Mandated college students' response to sequentially administered alcohol interventions in a randomized clinical trial using stepped care

Brian Borsari, Molly Magill, Nadine R. Mastroleo, John T.P. Hustad, Tracy O.Leary Tevyaw, Nancy P. Barnett, Christopher W. Kahler, Erica Eaton, Peter M. Monti

Research output: Contribution to journalArticle

2 Citations (Scopus)

Abstract

Objective: Students referred to school administration for alcohol policies violations currently receive a wide variety of interventions. This study examined predictors of response to 2 interventions delivered to mandated college students (N = 598) using a stepped care approach incorporating a peer-delivered 15-min brief advice (BA) session (Step 1) and a 60- to 90-min brief motivational intervention (BMI) delivered by trained interventionists (Step 2). Method: Analyses were completed in 2 stages. First, 3 types of variables (screening variables, alcohol-related cognitions, mandated student profile) were examined in a logistic regression model as putative predictors of lower risk drinking (defined as 3 or fewer heavy episodic drinking [HED] episodes and/or 4 or fewer alcohol-related consequences in the past month) 6 weeks following the BA session. Second, we used generalized estimating equations to examine putative moderators of BMI effects on HED and peak blood alcohol content compared with assessment only (AO) control over the 3-, 6-, and 9-month follow-ups. Results: Participants reporting lower scores on the Alcohol Use Disorders Identification Test, more benefits to changing alcohol use, and those who fit the "Bad Incident" profile at baseline were more likely to report lower risk drinking 6 weeks after the BA session. Moderation analyses revealed that Bad Incident students who received the BMI reported more HED at 9-month follow-up than those who received AO. Conclusion: Current alcohol use as well as personal reaction to the referral event may have clinical utility in identifying which mandated students benefit from treatments of varying content and intensity.

Original languageEnglish (US)
Pages (from-to)103-112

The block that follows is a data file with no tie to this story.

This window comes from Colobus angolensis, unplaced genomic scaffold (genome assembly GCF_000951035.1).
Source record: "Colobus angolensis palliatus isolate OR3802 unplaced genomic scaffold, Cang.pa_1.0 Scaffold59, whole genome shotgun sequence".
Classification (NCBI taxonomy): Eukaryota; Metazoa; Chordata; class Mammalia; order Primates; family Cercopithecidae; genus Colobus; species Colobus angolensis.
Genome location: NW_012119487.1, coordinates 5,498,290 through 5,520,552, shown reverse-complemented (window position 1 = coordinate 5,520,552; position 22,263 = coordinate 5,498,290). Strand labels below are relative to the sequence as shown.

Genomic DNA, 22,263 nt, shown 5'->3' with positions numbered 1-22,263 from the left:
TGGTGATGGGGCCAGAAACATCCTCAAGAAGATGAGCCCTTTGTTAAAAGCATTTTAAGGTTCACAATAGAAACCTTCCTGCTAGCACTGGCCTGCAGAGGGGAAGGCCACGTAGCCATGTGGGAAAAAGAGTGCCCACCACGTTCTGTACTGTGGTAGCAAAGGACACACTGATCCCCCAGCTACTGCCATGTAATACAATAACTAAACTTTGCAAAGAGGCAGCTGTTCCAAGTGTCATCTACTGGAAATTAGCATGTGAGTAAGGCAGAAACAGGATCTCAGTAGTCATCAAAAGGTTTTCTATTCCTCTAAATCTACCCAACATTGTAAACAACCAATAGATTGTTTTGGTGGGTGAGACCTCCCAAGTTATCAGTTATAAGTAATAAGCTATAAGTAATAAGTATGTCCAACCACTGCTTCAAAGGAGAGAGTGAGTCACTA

Number of pages10
JournalJournal of consulting and clinical psychology
Volume84
Issue number2
DOIs
StatePublished - Feb 1 2016

Fingerprint

Randomized Controlled Trials
Drinking
Alcohols
Students
Logistic Models
Cognition
Referral and Consultation
Therapeutics

All Science Journal Classification (ASJC) codes

  • Clinical Psychology
  • Psychiatry and Mental health

Cite this

Borsari, Brian ; Magill, Molly ; Mastroleo, Nadine R. ; Hustad, John T.P. ; Tevyaw, Tracy O.Leary ; Barnett, Nancy P. ; Kahler, Christopher W. ; Eaton, Erica ; Monti, Peter M. / Mandated college students' response to sequentially administered alcohol interventions in a randomized clinical trial using stepped care. In: Journal of consulting and clinical psychology. 2016 ; Vol. 84, No. 2. pp. 103-112.
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Mandated college students' response to sequentially administered alcohol interventions in a randomized clinical trial using stepped care. / Borsari, Brian; Magill, Molly; Mastroleo, Nadine R.; Hustad, John T.P.; Tevyaw, Tracy O.Leary; Barnett, Nancy P.; Kahler, Christopher W.; Eaton, Erica; Monti, Peter M.

In: Journal of consulting and clinical psychology, Vol. 84, No. 2, 01.02.2016, p. 103-112.

Research output: Contribution to journalArticle

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AU - Magill, Molly

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N2 - Objective: Students referred to school administration for alcohol policies violations currently receive a wide variety of interventions. This study examined predictors of response to 2 interventions delivered to mandated college students (N = 598) using a stepped care approach incorporating a peer-delivered 15-min brief advice (BA) session (Step 1) and a 60- to 90-min brief motivational intervention (BMI) delivered by trained interventionists (Step 2). Method: Analyses were completed in 2 stages. First, 3 types of variables (screening variables, alcohol-related cognitions, mandated student profile) were examined in a logistic regression model as putative predictors of lower risk drinking (defined as 3 or fewer heavy episodic drinking [HED] episodes and/or 4 or fewer alcohol-related consequences in the past month) 6 weeks following the BA session. Second, we used generalized estimating equations to examine putative moderators of BMI effects on HED and peak blood alcohol content compared with assessment only (AO) control over the 3-, 6-, and 9-month follow-ups. Results: Participants reporting lower scores on the Alcohol Use Disorders Identification Test, more benefits to changing alcohol use, and those who fit the "Bad Incident" profile at baseline were more likely to report lower risk drinking 6 weeks after the BA session. Moderation analyses revealed that Bad Incident students who received the BMI reported more HED at 9-month follow-up than those who received AO. Conclusion: Current alcohol use as well as personal reaction to the referral event may have clinical utility in identifying which mandated students benefit from treatments of varying content and intensity.

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